Reading: Mark 10:46-52
The good news is that Jesus is always ready to listen to our requests, whatever they might be. I heard of one woman whose deepest desire was to win Lotto. Every week she got down on her knees and prayed hard especially on a Wednesday and a Saturday night. Expressing her deepest desire to God she would pray, “O Lord, let me win Lotto.” But it didn’t seem to make any difference. Then one night when she was praying a huge voice boomed out, “Meet me halfway, buy a ticket!”
Today’s gospel story shows us a person having the courage to bring their deepest desires to God. Jesus is on his last stop before Jerusalem and the events that lead to his death. But first, like all pilgrims, he must go to Jericho. The steep desert road will lead him and the other pilgrims to where the capital stands. Unlike the other pilgrims, Jesus is at the head of a large group and they look up to him. A bit like the group of refugees moving up to Mexico at the moment, they would have been a poor, ragtag, sort of bunch. They were all going to the Passover and were anxious to get there. The disciples in particular don’t want to be stopped by a man calling out, especially not a blind man. In rough tones they tell him to be quiet. Despite the crowd, Jesus hears his cry and he orders them to bring him over.
Some very beautiful things are happening in our Gospel. Like me you must have read it numerous times and yet I’ve missed these lovely things all these years.
First, Mark the gospel writer gives the blind man a name. To the disciples he is just another blind man, but to Jesus he has a name and a very fine one: Bartimaeus. Usually the poor go unnamed but for Jesus he is named and valued and loved. The way Bartimaeus calls out to Jesus is packed with significance. “Son of David” he calls. To call Jesus son of David on his way to the city of David is to name him king. This is a subversive act when only the emperor is king. Then the most tender moment of all. “What can I do for you?” Jesus asks. You can almost hear the disciples saying, “For goodness sake the man’s blind, get on and heal him.” But Jesus doesn’t assume he knows what Bartimaeus wants. He waits on his request. He holds the whole cavalcade up while he listens. And then he heals. It’s as if part of the healing is to have the man name his need.
The good news of today’s reading is that Jesus is always ready to listen. Nothing is going to deter Jesus from listening to Bartimaeus and nothing is going to deter Jesus from listening to you – no crowd, no empire, no anxious followers. Your request is what matters to Jesus and he is waiting to hear it.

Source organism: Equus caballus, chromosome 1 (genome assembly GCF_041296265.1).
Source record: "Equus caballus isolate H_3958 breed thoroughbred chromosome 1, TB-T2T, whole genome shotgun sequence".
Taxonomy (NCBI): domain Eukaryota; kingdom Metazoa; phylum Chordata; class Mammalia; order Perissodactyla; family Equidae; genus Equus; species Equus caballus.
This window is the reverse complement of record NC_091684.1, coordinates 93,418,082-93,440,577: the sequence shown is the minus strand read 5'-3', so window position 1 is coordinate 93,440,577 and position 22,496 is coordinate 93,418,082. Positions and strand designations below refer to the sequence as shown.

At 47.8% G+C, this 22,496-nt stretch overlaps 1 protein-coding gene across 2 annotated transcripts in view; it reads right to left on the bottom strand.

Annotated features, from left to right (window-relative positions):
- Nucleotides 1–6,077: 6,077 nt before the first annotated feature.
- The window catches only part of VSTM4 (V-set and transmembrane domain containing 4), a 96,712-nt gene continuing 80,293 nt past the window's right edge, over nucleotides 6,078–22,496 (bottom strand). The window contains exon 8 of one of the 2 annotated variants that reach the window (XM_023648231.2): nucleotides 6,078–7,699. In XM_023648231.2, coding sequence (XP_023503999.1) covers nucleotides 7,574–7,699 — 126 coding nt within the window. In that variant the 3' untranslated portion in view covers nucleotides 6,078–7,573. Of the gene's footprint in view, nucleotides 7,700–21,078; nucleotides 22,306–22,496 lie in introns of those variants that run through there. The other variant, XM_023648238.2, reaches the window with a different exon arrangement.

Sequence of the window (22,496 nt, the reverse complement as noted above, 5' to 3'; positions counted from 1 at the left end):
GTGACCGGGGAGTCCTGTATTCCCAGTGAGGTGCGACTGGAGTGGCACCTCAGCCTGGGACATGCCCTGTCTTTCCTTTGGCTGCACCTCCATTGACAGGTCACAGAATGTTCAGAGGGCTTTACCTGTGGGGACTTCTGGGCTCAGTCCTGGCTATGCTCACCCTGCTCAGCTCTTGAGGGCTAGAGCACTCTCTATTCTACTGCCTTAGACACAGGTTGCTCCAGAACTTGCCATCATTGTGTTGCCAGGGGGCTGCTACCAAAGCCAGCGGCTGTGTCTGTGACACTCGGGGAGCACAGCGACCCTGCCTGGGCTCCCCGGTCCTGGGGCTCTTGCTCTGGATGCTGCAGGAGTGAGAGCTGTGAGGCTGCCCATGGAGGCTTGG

Sometimes we hold back. After all to ask for something is to admit our need of help, our vulnerability. Maybe we fear rejection. But remember Jesus words, “Come to me all you who are heavy burdened and I will make your burdens light again.” Blind Bartimaeus sees that Jesus is always ready to listen. We who find it so hard to be vulnerable can learn so much from Bartimaeus.
To laugh, is to risk appearing a fool.
To weep, is to risk appearing weak.
To reach out, to another is to risk involvement.
To expose your feelings, is to risk exposing your true self.
To place your dreams, your ideals before the crowd is to risk ridicule.
To love is to risk rejection.
To hope is to risk despair.
To try is to risk failure.
To live is to risk dying.
But wait, there’s more! The good news gets even better. Even before we ask, God’s love is reaching out to us. Even before there is a word on your tongue, we read in the psalms, He knows it through and through.
Let me tell you just one story of God’s love reaching out. Three bored young lads thought they would play a trick on the local vicar. They got together and devised a cunning plan. They would take it in turns to go to confession and confess the most terrible crimes and see how he would react, after all, they said, he can’t tell anyone. Two of them did it and ran off giggling but the priest stopped the third one and announced he was going to impose a penance on him. The lad was walked up to the far end of the church toward the figure of Jesus hanging on cross. He was to look Jesus in the face and to say three times, “You did all that for me, and I don’t give that much.” and to snap his fingers on the that. The young man did it once, he did it a second time, but he found he couldn’t do it a third time. Instead he dissolved into tears. He left that church a changed person. And the reason I know this story, is that that boy is now an archbishop.
Bartimeus knew the call of God on his life that day. He knew that Jesus would listen to his request and that nothing stood in the way of him having an audience with the king. I think it’s likely that Bartimaeus was known to Mark the gospel writer because of what follows. The seeing Bartimaeus continues “on the way.” The way is what the first Christians called Christianity. In other words Bartimaeus becomes a disciple.
What is your deepest need? What is it that it takes courage for you to name before God?
Rest assured, like Bartimaeus, Jesus is tenderly waiting on your request. He doesn’t force, he doesn’t push, but he does listen. And part of the healing comes in the naming, having the courage to bring before God our deepest need. For only then can we see God answer us.
Today’s gospel is filled with irony. It is the blind man who can see Jesus for who he really is. It is the voiceless nameless poor man who has a name and names Jesus as king. It is the powerless one who Jesus affirms as having faith. It is the rejected one of society who finds true community with Jesus.
May we have the courage to bring our deepest needs to Jesus.